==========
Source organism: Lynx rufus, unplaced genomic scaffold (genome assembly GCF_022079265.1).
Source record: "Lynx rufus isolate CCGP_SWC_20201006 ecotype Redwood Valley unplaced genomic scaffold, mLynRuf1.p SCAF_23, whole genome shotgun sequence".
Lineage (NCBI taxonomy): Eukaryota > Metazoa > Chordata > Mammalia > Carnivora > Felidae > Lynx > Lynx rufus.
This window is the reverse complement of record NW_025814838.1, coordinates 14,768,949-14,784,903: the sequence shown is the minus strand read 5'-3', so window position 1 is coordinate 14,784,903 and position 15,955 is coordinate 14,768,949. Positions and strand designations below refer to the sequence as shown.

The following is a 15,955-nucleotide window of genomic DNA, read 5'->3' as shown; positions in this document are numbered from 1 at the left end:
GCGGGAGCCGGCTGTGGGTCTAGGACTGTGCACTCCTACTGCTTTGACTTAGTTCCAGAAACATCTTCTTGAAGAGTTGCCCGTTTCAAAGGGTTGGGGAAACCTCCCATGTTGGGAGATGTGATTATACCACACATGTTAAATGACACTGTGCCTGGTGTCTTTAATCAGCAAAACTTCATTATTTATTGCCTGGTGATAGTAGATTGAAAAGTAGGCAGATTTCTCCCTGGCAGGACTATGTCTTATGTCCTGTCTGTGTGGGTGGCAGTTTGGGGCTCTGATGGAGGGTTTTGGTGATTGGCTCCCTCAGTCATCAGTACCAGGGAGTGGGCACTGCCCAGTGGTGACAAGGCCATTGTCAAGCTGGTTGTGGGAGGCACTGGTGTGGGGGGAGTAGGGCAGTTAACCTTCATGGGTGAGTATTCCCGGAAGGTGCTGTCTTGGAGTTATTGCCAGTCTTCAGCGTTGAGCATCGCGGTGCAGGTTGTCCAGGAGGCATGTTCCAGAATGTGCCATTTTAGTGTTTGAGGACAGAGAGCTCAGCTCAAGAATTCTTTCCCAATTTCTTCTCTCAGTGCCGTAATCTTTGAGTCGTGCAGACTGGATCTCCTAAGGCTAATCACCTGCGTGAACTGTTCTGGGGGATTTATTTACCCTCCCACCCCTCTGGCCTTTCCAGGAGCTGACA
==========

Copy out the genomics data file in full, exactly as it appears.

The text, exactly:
Source organism: Lynx rufus, unplaced genomic scaffold (genome assembly GCF_022079265.1).
Source record: "Lynx rufus isolate CCGP_SWC_20201006 ecotype Redwood Valley unplaced genomic scaffold, mLynRuf1.p SCAF_23, whole genome shotgun sequence".
Lineage (NCBI taxonomy): Eukaryota > Metazoa > Chordata > Mammalia > Carnivora > Felidae > Lynx > Lynx rufus.
This window is the reverse complement of record NW_025814838.1, coordinates 14,768,949-14,784,903: the sequence shown is the minus strand read 5'-3', so window position 1 is coordinate 14,784,903 and position 15,955 is coordinate 14,768,949. Positions and strand designations below refer to the sequence as shown.

The following is a 15,955-nucleotide window of genomic DNA, read 5'->3' as shown; positions in this document are numbered from 1 at the left end:
GCGGGAGCCGGCTGTGGGTCTAGGACTGTGCACTCCTACTGCTTTGACTTAGTTCCAGAAACATCTTCTTGAAGAGTTGCCCGTTTCAAAGGGTTGGGGAAACCTCCCATGTTGGGAGATGTGATTATACCACACATGTTAAATGACACTGTGCCTGGTGTCTTTAATCAGCAAAACTTCATTATTTATTGCCTGGTGATAGTAGATTGAAAAGTAGGCAGATTTCTCCCTGGCAGGACTATGTCTTATGTCCTGTCTGTGTGGGTGGCAGTTTGGGGCTCTGATGGAGGGTTTTGGTGATTGGCTCCCTCAGTCATCAGTACCAGGGAGTGGGCACTGCCCAGTGGTGACAAGGCCATTGTCAAGCTGGTTGTGGGAGGCACTGGTGTGGGGGGAGTAGGGCAGTTAACCTTCATGGGTGAGTATTCCCGGAAGGTGCTGTCTTGGAGTTATTGCCAGTCTTCAGCGTTGAGCATCGCGGTGCAGGTTGTCCAGGAGGCATGTTCCAGAATGTGCCATTTTAGTGTTTGAGGACAGAGAGCTCAGCTCAAGAATTCTTTCCCAATTTCTTCTCTCAGTGCCGTAATCTTTGAGTCGTGCAGACTGGATCTCCTAAGGCTAATCACCTGCGTGAACTGTTCTGGGGGATTTATTTACCCTCCCACCCCTCTGGCCTTTCCAGGAGCTGACA